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What’s next for the ASX retail sector?

Retailers are hoping rent reductions will ease the pain of a horror run of events that have cut sales as the ASX retail sector continues to struggle. The bushfires, coronavirus, and consumer hesitance to spend have combined to reduce shopper numbers as the retail apocalypse continues.

Retailers turning to rental relief

Russell Zimmerman, the executive director of the Australian Retailers Association, has lobbied for assistance from landlords but told The Australian there was no support for industry-wide assistance.

Shopping Centre Council executive director Angus Nardi also told The Australian that the shopping center industry’s operating metrics were positive overall, and called on tenants to discuss rent issues with landlords directly. 

Drops in shopping centre foot traffic caused by bushfire smoke haze and coronavirus fears have been reported, with Vicinity Centres (ASX: VCX) last week warning that second-half performance was expected to be impacted. When Vicinity recently announced its FY20 interim results, CEO Grant Kelly advised, “we have seen a material decline in foot traffic at some of our centres since late January 2020, particularly where there is a high proportion of international visitors, which in turn is impacting sales.”

Some retailers are succeeding in the drive for rental relief, Adairs Ltd (ASX: ADH) chief executive officer Mark Ronan advising the company has successfully lobbied for cheaper rent in locations where foot traffic has dropped significantly. “In centres where we are seeing that foot traffic decline, like every other retailer out there, we are pushing for those rent reductions and in most instances getting the rent reduction we are looking for,” he told The Australian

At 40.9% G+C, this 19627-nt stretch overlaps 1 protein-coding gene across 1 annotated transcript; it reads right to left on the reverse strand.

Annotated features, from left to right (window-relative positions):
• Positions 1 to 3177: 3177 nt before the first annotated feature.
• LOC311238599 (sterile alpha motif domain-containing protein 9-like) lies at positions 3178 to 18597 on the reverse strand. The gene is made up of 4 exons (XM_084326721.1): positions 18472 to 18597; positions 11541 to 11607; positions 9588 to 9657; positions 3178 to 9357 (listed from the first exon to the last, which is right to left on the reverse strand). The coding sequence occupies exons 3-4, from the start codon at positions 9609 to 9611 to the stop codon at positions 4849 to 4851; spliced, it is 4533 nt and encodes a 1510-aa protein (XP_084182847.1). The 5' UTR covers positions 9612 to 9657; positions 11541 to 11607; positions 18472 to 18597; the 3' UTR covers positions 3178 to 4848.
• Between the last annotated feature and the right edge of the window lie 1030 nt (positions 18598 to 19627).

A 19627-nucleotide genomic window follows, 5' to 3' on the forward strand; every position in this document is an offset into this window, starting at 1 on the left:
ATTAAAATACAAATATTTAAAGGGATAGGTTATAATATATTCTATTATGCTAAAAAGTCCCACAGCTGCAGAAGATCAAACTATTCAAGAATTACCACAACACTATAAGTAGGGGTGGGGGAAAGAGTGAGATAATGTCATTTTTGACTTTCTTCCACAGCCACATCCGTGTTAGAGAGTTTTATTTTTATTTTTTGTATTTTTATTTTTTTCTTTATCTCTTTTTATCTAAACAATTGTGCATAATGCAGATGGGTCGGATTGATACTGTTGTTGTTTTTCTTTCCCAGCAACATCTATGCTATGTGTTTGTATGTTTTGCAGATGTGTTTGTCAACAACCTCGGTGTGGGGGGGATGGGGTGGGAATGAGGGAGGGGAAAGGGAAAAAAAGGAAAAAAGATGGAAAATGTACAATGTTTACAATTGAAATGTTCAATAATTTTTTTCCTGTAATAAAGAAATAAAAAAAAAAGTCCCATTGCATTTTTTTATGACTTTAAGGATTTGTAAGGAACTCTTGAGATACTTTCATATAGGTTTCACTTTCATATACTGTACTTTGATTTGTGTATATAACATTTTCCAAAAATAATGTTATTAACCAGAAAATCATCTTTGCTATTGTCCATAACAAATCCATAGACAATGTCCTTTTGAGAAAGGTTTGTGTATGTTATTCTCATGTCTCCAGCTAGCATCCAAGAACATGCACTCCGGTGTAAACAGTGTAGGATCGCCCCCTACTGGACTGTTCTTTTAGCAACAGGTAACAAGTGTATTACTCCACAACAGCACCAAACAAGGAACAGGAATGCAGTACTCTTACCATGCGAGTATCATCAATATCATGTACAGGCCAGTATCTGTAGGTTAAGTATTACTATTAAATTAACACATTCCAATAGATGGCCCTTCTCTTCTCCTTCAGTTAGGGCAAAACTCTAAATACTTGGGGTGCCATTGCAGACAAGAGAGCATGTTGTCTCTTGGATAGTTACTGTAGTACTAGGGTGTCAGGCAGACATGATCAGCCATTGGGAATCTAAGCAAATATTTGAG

The decline in tourist numbers attributed to coronavirus plus diminishing foot traffic has resulted in some shopping centres resembling “a morgue” according to Zimmerman. “I have heard figures of up to 20% falls in traffic, and that depends on individual retailers, and depends on what business they are in, but certainly we are hearing some pretty horrific stories,” Zimmerman told The Australian

Fallout from the retail apocalypse

It is certainly a torrid time for Australian retail with a slew of brands collapsing and shutting up shop over the past year. Since the start of 2020, Jeanswest, Colette by Colette Hayman, and Ishka have collapsed. They follow Bardot, Harris Scarfe, Napoleon Perdis, Ed Harry, Shoes of Prey, and the Co-Op Bookshop which all collapsed last year.  

Online retailers may be faring better. Online-only homewares retailer Temple & Webster Group Ltd (ASX: TPW) reported a 50% increase in half-year revenue last week. The retailer is benefiting from demographic changes as millennials, who are comfortable shopping online, move into the prime homewares-buying age range. 

Bricks and mortar retailer JB Hi-Fi Limited (ASX: JBH) recently reported 18.3% growth in Australian online sales in 1H19, with online sales now accounting for 6.3% of total sales. Last week, Accent Group Ltd (ASX: AX1) recorded a 33% increase in digital sales in the first half, while Adairs saw online sales increase 31.6% to make up 18% of total sales. 

Foolish takeaway 

There is no easy solution in sight for Aussie retailers struggling under reduced custom and rising costs. While landlords are understandably hesitant to offer reduced rent, slow spending may yet send more retailers to the wall. 

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Kate O'Brien has no position in any of the stocks mentioned. The Motley Fool Australia's parent company Motley Fool Holdings Inc. owns shares of Temple & Webster Group Ltd. The Motley Fool Australia has recommended Accent Group. We Fools may not all hold the same opinions, but we all believe that considering a diverse range of insights makes us better investors. The Motley Fool has a disclosure policy. This article contains general investment advice only (under AFSL 400691). Authorised by Scott Phillips.

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Kate O'Brien